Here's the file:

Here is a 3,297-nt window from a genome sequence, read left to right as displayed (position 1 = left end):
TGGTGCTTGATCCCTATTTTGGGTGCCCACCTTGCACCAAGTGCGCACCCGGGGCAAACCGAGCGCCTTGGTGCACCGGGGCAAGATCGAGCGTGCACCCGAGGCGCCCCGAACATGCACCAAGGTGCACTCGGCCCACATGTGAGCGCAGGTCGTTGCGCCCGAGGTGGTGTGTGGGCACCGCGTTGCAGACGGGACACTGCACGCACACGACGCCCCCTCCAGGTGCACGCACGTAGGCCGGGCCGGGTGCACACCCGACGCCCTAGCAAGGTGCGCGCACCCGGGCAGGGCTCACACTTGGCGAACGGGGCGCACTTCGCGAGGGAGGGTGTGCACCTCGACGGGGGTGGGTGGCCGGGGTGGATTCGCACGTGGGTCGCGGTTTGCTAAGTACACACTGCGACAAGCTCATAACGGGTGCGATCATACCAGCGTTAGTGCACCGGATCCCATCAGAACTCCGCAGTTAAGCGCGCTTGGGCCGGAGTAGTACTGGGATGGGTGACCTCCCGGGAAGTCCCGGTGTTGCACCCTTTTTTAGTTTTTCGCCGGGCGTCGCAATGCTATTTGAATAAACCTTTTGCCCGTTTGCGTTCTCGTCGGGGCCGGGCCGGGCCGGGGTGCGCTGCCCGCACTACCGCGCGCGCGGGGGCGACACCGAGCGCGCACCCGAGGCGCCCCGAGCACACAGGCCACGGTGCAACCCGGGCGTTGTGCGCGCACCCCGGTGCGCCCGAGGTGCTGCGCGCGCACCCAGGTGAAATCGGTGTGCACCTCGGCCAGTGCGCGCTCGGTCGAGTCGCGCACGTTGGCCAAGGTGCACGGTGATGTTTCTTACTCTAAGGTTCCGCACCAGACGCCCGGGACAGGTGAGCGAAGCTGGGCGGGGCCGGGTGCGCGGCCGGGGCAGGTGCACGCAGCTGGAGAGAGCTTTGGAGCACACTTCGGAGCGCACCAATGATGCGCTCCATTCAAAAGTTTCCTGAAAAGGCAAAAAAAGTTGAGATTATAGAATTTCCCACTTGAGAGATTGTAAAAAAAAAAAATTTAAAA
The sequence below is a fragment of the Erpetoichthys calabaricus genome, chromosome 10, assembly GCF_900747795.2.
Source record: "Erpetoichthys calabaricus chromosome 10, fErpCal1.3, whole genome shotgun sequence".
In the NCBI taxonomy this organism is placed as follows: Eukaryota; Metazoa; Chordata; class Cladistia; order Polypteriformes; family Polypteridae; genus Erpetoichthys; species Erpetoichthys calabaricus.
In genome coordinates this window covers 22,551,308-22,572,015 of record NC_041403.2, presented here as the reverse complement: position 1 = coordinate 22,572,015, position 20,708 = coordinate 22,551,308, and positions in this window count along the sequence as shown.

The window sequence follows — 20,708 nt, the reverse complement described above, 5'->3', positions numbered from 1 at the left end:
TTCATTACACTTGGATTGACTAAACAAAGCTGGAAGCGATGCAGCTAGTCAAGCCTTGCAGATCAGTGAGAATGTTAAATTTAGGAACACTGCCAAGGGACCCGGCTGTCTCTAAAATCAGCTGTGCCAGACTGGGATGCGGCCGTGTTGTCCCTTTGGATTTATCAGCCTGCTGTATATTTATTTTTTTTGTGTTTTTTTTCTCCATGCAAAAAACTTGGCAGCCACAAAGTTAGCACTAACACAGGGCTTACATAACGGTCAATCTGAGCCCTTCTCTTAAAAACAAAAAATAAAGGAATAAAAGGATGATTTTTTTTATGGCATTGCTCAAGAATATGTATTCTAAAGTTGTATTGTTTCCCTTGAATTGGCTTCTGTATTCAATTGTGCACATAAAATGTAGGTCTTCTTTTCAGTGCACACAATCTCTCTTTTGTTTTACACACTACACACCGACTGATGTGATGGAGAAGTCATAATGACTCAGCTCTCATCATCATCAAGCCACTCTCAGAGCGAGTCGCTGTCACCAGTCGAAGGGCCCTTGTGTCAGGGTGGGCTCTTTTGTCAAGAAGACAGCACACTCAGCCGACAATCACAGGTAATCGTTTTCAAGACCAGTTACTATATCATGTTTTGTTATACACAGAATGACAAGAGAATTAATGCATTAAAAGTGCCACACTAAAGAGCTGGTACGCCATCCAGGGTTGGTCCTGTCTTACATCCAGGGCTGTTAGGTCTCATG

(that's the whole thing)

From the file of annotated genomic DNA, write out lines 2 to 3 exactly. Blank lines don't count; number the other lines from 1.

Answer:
TGGTGCTTGATCCCTATTTTGGGTGCCCACCTTGCACCAAGTGCGCACCCGGGGCAAACCGAGCGCCTTGGTGCACCGGGGCAAGATCGAGCGTGCACCCGAGGCGCCCCGAACATGCACCAAGGTGCACTCGGCCCACATGTGAGCGCAGGTCGTTGCGCCCGAGGTGGTGTGTGGGCACCGCGTTGCAGACGGGACACTGCACGCACACGACGCCCCCTCCAGGTGCACGCACGTAGGCCGGGCCGGGTGCACACCCGACGCCCTAGCAAGGTGCGCGCACCCGGGCAGGGCTCACACTTGGCGAACGGGGCGCACTTCGCGAGGGAGGGTGTGCACCTCGACGGGGGTGGGTGGCCGGGGTGGATTCGCACGTGGGTCGCGGTTTGCTAAGTACACACTGCGACAAGCTCATAACGGGTGCGATCATACCAGCGTTAGTGCACCGGATCCCATCAGAACTCCGCAGTTAAGCGCGCTTGGGCCGGAGTAGTACTGGGATGGGTGACCTCCCGGGAAGTCCCGGTGTTGCACCCTTTTTTAGTTTTTCGCCGGGCGTCGCAATGCTATTTGAATAAACCTTTTGCCCGTTTGCGTTCTCGTCGGGGCCGGGCCGGGCCGGGGTGCGCTGCCCGCACTACCGCGCGCGCGGGGGCGACACCGAGCGCGCACCCGAGGCGCCCCGAGCACACAGGCCACGGTGCAACCCGGGCGTTGTGCGCGCACCCCGGTGCGCCCGAGGTGCTGCGCGCGCACCCAGGTGAAATCGGTGTGCACCTCGGCCAGTGCGCGCTCGGTCGAGTCGCGCACGTTGGCCAAGGTGCACGGTGATGTTTCTTACTCTAAGGTTCCGCACCAGACGCCCGGGACAGGTGAGCGAAGCTGGGCGGGGCCGGGTGCGCGGCCGGGGCAGGTGCACGCAGCTGGAGAGAGCTTTGGAGCACACTTCGGAGCGCACCAATGATGCGCTCCATTCAAAAGTTTCCTGAAAAGGCAAAAAAAGTTGAGATTATAGAATTTCCCACTTGAGAGATTGTAAAAAAAAAAAATTTAAAA
The sequence below is a fragment of the Erpetoichthys calabaricus genome, chromosome 10, assembly GCF_900747795.2.